floating point routines and had noted the Microchip ones as
a potential source. I'm sure Microchip would be delighted if
anyone pointed out problems with their suggested code AND
proposed a proper fix. I would be extremely grateful for any
such information. Hopefully, part of using such code would
involve understanding it and deriving the underlying
algorithm, which MAY help spot bugs but that's not always
the way things get done :-).

So, does anyone have any factual information on the quality
of the Microchip floating point routines? (No doubt this is
another cyclically asked question - Where did you say the
PICLIST FAQ was ? :-)

{Original Message removed}

1998\02\10@203828 by John Halleck

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On Wed, 11 Feb 1998, Russell McMahon wrote:

> Date: Wed, 11 Feb 1998 09:06:58 +1300
> From: Russell McMahon <apptechspamKILLspamclear.net.nz>
> To: .....PICLISTKILLspamspam.....MITVMA.MIT.EDU
> Subject: Re: Floating point app notes
>
> Perhaps you'd like to post the improved code?

 sqrt routines were posted here before...  a few years ago.

{Quote hidden}

1998\02\11@230827 by Harold Hallikainen

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The latest Embedded Systems Programming magazine has a large article on
computing square roots.

Harold

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1998\02\12@050633 by Josef Hanzal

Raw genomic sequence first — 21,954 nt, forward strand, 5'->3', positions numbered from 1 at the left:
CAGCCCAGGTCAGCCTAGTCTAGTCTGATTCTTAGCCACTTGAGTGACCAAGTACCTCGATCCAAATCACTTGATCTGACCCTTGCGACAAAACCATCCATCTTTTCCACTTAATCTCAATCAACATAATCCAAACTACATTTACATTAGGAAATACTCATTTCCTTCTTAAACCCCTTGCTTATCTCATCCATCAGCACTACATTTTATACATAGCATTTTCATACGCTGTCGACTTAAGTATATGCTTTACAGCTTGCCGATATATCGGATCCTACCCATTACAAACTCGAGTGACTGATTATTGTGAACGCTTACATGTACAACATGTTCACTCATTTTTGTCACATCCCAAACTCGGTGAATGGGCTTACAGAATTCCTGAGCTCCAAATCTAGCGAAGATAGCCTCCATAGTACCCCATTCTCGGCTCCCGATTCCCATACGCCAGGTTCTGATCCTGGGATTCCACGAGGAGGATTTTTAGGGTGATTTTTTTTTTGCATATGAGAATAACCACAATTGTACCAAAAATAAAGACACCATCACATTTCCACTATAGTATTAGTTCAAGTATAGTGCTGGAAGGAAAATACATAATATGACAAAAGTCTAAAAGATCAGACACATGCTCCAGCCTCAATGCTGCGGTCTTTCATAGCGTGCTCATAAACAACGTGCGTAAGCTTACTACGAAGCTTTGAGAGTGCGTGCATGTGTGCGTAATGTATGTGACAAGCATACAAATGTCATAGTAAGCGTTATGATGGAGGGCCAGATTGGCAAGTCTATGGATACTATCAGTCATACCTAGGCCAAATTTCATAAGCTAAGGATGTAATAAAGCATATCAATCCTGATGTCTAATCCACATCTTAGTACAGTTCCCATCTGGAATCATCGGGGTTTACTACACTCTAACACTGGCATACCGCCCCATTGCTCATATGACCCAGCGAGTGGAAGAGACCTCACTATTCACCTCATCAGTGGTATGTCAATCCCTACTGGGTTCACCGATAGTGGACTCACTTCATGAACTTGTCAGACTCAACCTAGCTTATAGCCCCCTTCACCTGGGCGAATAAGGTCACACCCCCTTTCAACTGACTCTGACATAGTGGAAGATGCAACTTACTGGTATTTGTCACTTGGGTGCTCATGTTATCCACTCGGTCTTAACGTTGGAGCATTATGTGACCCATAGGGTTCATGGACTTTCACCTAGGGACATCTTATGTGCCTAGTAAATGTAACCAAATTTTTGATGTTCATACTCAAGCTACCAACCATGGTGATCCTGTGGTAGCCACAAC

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Several months ago I have posted these corrections to the floating point
library:

The following applies to the FP32_14.a16 library, you can probably locate
appropriate code segment in other libraries as well. I did not change any
labels, so compare them to the original code. Changes are commented in capitals.

Addition and subtraction:

...
FPA32   MOVF    AARG+B0,W       ; exclusive or of signs in TEMP
       XORWF   BARG+B0,W
       MOVWF   TEMP

       MOVF    AEXP,W  ; use AARG if AEXP >= BEXP
       SUBWF   BEXP,W
       BTFSS   _C
       GOTO    USEA32

       MOVF    BEXP,W  ; otherwise, swap AARG and BARG
       XORWF   AEXP,W  ; THIS WAS NOT ACTUALLY A BUG BUT SWAPPING AARG AND BARG
       XORWF   BEXP,F  ; IS 6 INSTRUCTIONS SHORTER THIS WAY
       XORWF   AEXP,F

       MOVF    BARG+B0,W
       XORWF   AARG+B0,W
       XORWF   BARG+B0,F
       XORWF   AARG+B0,F

       MOVF    BARG+B1,W
       XORWF   AARG+B1,W
       XORWF   BARG+B1,F
       XORWF   AARG+B1,F

       MOVF    BARG+B2,W
       XORWF   AARG+B2,W
       XORWF   BARG+B2,F
       XORWF   AARG+B2,F

USEA32  MOVF    AARG+B0,W